Where the News and Readers Meet

In this article, Jeff Jarvis talks about how the delivery of news to readers has completely changed with the use of social media and content-sharing sites. The article explains how in this modern world, news is delivered to the readers directly with an article link instead of a newspaper or a homepage of a publication.

I liked how Jarvis clearly listed and explained examples of this phenomenon. Some examples mentioned were how users use direct article links instead of browsing a home page, and tools that are now provided by major tech companies such as Facebook’s Instant Articles and Google’s Accelerated Mobile Pages (AMP). I did not know about Google’s AMP service, so that was interesting for me to read about.

While I did find this article interesting and filled with information, I wish there were more quotes and perspectives reported from major publications and the tailored “media brands” on Facebook that Jarvis mentioned. I did appreciate the quotes from Ev Williams of Medium, but I personally did not find that perspective to be enough. Did you think that the reporting was fair in this article? What voices do you think are missing, if any?

I personally like both the news meeting me where I am, and going to the news myself. I do find tailored news on my Facebook newsfeed enjoyable, but I also like to read news that is not directly in my sphere of interest. I like going directly to news sites to find news I wouldn’t think to look for, or ask for. Do you like the idea of news being tailored for you and your interests, and meeting you “where you are”?


3 Responses to “Where the News and Readers Meet”

  1. Interesting piece here Yumi. One thing I would start by saying is that this seems almost as a somewhat personal take on this new technology and how it could be used, rather than just a discussion about this new method. As you can see by his use of rhetorical questions and first-person language.

    However, I did find the information in the article to be captivating because it gives one perspective on how the news is changing. I also think his metaphors were intriguing, such as “Content is being set free.” I both enjoy and fear the news being tailored to my interests because I think it works well to have the news you find interesting embedded in the sites that you visit all of the time. Yet, I fear that this could be an infringement on privacy in some cases, and it may continue to add to the fact that most people only seek out news that is aligning to their views. It will be interesting to see if any sites try to do something in the opposite by exposing people to news they may not be familiar with.

    Overall though, very interesting piece, and I am interested to see what happens in the future. This article could almost be a Knight News Challenge piece.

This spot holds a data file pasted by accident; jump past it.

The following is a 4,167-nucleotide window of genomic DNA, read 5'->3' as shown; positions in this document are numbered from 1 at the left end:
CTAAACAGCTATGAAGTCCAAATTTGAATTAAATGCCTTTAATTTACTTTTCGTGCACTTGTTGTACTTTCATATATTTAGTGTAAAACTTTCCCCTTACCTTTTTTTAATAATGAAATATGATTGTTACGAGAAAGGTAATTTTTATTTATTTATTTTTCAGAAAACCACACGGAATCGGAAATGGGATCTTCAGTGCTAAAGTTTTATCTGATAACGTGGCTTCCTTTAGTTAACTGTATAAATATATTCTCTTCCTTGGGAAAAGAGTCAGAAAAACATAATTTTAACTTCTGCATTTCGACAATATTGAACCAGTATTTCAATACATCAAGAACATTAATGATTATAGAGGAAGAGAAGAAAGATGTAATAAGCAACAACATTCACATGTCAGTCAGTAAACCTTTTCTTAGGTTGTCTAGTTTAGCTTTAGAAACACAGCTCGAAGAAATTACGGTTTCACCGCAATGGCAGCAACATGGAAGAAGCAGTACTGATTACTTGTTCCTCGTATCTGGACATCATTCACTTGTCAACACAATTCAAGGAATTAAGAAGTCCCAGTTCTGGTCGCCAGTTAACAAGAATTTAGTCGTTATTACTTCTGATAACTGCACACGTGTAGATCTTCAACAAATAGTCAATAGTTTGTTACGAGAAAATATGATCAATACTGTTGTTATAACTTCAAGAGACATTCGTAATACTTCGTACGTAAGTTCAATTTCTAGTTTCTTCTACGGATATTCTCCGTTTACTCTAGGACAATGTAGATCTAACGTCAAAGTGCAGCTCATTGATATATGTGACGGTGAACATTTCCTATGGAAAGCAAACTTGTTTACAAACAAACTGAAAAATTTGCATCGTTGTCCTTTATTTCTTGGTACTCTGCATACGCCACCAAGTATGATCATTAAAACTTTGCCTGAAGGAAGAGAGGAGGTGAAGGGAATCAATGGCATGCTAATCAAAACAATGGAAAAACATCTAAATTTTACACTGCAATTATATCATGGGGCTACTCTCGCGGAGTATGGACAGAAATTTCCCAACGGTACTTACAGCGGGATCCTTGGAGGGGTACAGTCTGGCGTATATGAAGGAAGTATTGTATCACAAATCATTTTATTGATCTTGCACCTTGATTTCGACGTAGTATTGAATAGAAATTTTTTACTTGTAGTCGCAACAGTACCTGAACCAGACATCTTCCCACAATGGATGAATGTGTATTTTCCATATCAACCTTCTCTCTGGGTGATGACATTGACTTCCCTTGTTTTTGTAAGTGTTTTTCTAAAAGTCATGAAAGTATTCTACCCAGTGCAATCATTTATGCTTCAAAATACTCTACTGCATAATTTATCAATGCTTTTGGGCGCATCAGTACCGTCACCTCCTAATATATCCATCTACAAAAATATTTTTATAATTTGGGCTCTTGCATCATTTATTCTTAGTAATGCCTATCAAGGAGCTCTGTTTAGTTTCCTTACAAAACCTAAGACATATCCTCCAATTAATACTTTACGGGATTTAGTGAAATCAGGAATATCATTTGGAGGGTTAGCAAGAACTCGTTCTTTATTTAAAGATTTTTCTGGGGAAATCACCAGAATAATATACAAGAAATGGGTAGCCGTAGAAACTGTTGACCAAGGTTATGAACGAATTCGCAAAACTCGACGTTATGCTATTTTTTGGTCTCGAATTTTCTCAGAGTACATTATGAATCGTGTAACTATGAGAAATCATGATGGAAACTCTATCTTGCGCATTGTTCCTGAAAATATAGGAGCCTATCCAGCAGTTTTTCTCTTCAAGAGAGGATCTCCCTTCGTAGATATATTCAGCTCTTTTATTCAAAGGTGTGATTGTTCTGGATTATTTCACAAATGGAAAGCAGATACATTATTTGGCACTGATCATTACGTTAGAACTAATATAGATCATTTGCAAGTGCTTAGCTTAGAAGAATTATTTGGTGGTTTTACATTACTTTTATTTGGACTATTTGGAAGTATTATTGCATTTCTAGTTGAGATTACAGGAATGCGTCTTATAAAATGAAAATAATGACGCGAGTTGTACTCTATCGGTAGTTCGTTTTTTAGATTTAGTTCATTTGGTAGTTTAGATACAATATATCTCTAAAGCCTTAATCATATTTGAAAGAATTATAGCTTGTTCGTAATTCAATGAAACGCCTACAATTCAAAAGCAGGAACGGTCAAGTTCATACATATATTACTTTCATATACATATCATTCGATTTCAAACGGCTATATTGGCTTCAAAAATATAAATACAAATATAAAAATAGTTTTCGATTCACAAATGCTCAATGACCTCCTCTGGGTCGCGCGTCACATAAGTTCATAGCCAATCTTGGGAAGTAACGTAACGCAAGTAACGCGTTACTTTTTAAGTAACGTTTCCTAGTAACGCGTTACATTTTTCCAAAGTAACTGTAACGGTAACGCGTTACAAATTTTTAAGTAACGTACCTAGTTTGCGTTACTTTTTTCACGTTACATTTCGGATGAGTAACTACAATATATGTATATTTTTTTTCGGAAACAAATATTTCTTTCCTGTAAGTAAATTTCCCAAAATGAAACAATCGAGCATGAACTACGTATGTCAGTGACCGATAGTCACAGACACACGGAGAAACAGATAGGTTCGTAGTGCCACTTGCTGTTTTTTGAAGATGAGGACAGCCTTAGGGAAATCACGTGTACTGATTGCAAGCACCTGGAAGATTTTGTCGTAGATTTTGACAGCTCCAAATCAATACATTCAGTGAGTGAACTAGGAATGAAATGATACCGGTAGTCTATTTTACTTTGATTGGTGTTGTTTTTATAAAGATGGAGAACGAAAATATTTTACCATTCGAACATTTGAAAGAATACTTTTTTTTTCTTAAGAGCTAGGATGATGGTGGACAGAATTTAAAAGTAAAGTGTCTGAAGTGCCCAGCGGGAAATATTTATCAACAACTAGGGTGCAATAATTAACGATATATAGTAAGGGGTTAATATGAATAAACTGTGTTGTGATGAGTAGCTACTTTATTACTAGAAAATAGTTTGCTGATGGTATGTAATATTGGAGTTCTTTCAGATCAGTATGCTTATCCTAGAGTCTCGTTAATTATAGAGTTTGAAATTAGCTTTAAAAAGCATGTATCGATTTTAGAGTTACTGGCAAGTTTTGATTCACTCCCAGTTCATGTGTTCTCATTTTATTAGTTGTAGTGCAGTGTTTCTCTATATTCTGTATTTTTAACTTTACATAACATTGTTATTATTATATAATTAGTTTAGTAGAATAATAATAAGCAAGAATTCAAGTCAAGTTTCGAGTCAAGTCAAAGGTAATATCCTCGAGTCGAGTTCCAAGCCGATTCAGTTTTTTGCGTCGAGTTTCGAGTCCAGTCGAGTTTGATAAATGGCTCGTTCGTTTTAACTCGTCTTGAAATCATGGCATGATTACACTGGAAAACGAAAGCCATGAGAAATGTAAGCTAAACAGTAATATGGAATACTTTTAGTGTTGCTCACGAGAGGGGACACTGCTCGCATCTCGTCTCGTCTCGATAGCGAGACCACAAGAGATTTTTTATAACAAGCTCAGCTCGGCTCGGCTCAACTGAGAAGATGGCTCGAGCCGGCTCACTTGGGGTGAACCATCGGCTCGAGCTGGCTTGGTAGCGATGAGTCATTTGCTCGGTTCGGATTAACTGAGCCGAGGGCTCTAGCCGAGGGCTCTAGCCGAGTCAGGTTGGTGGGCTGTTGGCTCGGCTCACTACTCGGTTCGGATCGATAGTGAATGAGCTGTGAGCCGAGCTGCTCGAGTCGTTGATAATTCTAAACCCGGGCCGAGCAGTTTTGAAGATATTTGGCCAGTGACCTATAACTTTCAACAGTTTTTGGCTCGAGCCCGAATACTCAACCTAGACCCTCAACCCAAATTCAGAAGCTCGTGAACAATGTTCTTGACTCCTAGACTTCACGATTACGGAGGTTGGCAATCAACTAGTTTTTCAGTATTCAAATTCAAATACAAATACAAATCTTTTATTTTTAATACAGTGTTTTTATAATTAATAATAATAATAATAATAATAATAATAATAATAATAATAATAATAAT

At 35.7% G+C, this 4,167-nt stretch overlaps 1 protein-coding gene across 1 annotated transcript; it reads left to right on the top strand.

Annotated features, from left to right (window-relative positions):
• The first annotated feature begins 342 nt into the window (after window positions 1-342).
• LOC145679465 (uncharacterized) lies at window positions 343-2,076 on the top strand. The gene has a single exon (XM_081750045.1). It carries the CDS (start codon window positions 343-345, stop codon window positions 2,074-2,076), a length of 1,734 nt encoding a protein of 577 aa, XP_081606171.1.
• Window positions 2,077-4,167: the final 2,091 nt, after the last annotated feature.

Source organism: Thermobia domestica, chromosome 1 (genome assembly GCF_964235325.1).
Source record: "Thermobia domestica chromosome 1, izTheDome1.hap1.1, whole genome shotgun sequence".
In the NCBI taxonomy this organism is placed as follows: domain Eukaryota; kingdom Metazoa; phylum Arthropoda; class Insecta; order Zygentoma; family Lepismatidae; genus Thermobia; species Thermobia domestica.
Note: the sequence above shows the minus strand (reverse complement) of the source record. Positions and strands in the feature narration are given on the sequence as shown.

2. giancarlobuonomo Reply March 29, 2016 at 8:53 pm

    Thanks for sharing this article with us Yumi — the irony being that without you, I would never have found this article, because I never go on the Observer website. I agree with you and Harry, that this piece needed some more perspectives, although it is more of an op-ed and less of a straight news article. The angle I think the author could have explored more, though, was the “so what?” Is this affecting how media makes money? Is this affecting the type of news people get and read? I’d be interested to know, because he mentioned how websites require paid professionals to build and curate, but are becoming obsolete. I wonder whether, as newspapers and magazines shrink budgets, whether websites will become financially unviable — even though web ads account for a lot of revenue.

  3. While reading this article, to me it almost felt like reading an article from cracked.com because of the voice he used in parts of it. Part of it might have been because it was a lot of opinion-based writing and, like you said, not very much outside source. I have mixed opinions about the news coming to me rather than me going to the news. I enjoy that I can scroll through my Facebook news feed and find a lot of interesting articles, but there is not very much of a variety of news stories that way.

    I was interested in what Jeff Jarvis said about only 10% of readers even see the homepage of a news source, so I looked up a few to see what the homepages looked like. The more respected newspapers (ex. https://www.washingtonpost.com/) have easy-to-manage websites with clear labels, while other, more clickbait websites seem to be a lot busier (ex. guff.com). I know from what I see my Facebook friends posting that the clickbait articles are very popular, and it’s no wonder no one is using the homepage to find things because it is so busy! I just thought that was a little interesting.

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